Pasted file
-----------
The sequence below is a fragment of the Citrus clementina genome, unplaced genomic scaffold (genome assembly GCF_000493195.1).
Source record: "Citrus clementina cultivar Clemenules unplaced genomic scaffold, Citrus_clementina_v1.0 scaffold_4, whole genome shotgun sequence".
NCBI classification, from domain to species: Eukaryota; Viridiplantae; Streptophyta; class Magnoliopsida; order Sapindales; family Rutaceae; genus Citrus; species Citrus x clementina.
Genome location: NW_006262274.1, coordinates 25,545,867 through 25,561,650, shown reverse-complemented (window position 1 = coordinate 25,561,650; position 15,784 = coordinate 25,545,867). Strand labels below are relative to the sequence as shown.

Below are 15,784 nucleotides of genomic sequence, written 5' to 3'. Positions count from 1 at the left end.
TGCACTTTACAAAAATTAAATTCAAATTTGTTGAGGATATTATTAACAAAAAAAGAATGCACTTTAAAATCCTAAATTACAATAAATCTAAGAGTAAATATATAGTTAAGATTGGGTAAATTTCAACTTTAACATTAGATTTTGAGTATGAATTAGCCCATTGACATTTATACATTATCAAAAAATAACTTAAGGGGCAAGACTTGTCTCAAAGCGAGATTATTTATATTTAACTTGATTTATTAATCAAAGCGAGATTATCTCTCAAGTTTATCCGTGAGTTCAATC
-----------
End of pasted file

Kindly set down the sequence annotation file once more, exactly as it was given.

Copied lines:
The sequence below is a fragment of the Citrus clementina genome, unplaced genomic scaffold (genome assembly GCF_000493195.1).
Source record: "Citrus clementina cultivar Clemenules unplaced genomic scaffold, Citrus_clementina_v1.0 scaffold_4, whole genome shotgun sequence".
NCBI classification, from domain to species: Eukaryota; Viridiplantae; Streptophyta; class Magnoliopsida; order Sapindales; family Rutaceae; genus Citrus; species Citrus x clementina.
Genome location: NW_006262274.1, coordinates 25,545,867 through 25,561,650, shown reverse-complemented (window position 1 = coordinate 25,561,650; position 15,784 = coordinate 25,545,867). Strand labels below are relative to the sequence as shown.

Below are 15,784 nucleotides of genomic sequence, written 5' to 3'. Positions count from 1 at the left end.
TGCACTTTACAAAAATTAAATTCAAATTTGTTGAGGATATTATTAACAAAAAAAGAATGCACTTTAAAATCCTAAATTACAATAAATCTAAGAGTAAATATATAGTTAAGATTGGGTAAATTTCAACTTTAACATTAGATTTTGAGTATGAATTAGCCCATTGACATTTATACATTATCAAAAAATAACTTAAGGGGCAAGACTTGTCTCAAAGCGAGATTATTTATATTTAACTTGATTTATTAATCAAAGCGAGATTATCTCTCAAGTTTATCCGTGAGTTCAATC